Douglas Ross claims Scotland ‘behind target’ on vaccinations
The Tories said with about 12,500 people being vaccinated each day, the Scottish Government would miss its target of giving the injection to 560,000 by the end of January. Scottish Tory leader Douglas Ross blasted Nicola Sturgeon’s failure to meet her own target so far. He said: “If we are to reach the milestone that they want by the end of this month we need to be vaccinating about 20,000 people every day.
“I welcome the fact that a number of people are getting vaccinated and these numbers are going up day on day but we’re still behind the Scottish Government’s own targets on a daily basis.
“So we’re really got to ramp this up.
“That’s why I’ve been saying let’s ensure that this mass rollout can happen as quickly as possible.
“We know the supplies are here in Scotland, we’ve just got to get them out right now to everyone who needs them, to these key groups, and as quickly as possible because we’re still behind the curve.”
Tory Health spokesman Donald Cameron said: “These figures confirm that the SNP are not moving fast enough and lagging behind their own targets.
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“At the current speed, they risk falling short of expectations. The vaccine is our key weapon against this virus, so we will continue to push the government to accelerate their plans and focus on increasing the pace.”
It comes as the First Minister said Scotland could vaccinate people against coronavirus round the clock in a bid to see people given protection against the virus as quickly as possible.
The SNP leader did not rule out younger people being offered vaccination appointments on a 24/7 basis.
Ms Sturgeon said: “We will look at anything and everything that allows us to get this vaccination programme done as quickly as possible.”
Her comments came as she confirmed that by Monday a total of 175,942 had received their first dose of vaccine.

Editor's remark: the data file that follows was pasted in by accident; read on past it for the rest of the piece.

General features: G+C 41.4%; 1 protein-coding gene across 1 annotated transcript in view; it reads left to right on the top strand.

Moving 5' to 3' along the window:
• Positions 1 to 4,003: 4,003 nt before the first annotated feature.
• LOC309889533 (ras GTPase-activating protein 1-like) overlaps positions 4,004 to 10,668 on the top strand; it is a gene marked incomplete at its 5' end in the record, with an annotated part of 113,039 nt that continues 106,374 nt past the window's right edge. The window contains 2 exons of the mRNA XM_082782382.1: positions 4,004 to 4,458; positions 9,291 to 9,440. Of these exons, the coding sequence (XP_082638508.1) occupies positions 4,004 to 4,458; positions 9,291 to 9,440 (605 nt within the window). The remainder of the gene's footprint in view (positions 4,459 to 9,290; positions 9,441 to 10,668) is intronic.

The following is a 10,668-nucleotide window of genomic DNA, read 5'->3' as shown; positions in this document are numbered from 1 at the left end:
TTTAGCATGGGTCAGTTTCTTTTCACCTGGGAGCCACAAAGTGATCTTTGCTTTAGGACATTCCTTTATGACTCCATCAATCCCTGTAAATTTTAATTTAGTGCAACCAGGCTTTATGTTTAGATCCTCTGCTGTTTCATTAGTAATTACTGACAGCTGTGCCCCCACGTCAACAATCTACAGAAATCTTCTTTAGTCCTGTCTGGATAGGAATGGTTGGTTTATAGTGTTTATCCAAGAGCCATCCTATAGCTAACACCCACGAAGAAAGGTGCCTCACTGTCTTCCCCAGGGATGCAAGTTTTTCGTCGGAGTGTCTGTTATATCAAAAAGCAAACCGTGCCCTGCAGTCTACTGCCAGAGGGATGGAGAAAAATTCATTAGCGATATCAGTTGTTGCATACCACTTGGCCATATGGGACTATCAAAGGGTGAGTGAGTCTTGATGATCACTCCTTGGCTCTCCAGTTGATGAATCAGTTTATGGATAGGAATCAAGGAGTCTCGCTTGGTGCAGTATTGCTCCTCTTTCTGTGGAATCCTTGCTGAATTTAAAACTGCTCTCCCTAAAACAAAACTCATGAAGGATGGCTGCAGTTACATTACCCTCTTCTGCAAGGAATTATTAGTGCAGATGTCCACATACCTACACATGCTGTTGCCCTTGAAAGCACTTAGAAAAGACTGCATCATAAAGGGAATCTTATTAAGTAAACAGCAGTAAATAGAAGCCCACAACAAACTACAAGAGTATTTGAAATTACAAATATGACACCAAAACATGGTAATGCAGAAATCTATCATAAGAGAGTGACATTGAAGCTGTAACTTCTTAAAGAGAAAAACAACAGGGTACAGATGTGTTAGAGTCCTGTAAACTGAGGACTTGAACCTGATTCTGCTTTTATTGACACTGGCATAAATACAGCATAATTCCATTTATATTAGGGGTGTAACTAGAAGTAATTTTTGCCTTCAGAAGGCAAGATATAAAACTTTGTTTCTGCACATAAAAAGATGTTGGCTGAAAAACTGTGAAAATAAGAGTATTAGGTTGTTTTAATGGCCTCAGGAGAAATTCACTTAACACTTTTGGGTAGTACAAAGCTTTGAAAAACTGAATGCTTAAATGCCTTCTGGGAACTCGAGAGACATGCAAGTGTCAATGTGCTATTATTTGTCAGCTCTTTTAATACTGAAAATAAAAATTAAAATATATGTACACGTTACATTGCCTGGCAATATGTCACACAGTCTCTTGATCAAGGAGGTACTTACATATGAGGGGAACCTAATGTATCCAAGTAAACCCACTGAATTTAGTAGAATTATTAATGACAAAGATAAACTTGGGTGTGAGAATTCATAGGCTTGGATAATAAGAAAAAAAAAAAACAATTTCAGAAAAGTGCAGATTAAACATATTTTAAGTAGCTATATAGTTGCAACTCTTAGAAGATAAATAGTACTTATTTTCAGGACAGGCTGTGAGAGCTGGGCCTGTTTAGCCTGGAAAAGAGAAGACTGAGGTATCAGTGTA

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Ms Sturgeon said supplies of the vaccine were still “relatively limited”, and that with the focus currently on getting jabs to care home residents and those aged over 80, these groups did “not lend themselves to out-of-hours vaccination”.
But when asked if Scotland could run vaccination clinics around the clock, the First Minister said: “Once we get into the general population, yes, if that is going to help us get through them faster then we will look at that.”
Speaking at her daily coronavirus briefing, the First Minister stressed the government would need to be satisfied a large enough workforce was available to do this, saying that “you can’t have the same people working right round the clock”.
She stated, however, that “this is the kind of work and thinking and modelling … that is ongoing all the time”.
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The First Minister said: “At the moment, because of the relatively limited nature of supplies, although that is growing all the time, and the population groups, we have been focusing on care homes.
“But once we get into the younger age groups I think the ways in which, the times at which, the settings in which we vaccinate people will become potentially much more flexible.
“I don’t rule anything out. We want to get through this programme as quickly as possible, we want everybody in the adult population to have this vaccine as quickly as possible.”
She stressed: “We want to get this vaccination programme completed as quickly as possible, it is not in the government’s interests to slow this down, it is in our interests to get it speeded up as far as practical.
“The sooner we get the whole population vaccinated the sooner we get back to a greater degree of normality and can start to put this virus behind us.”
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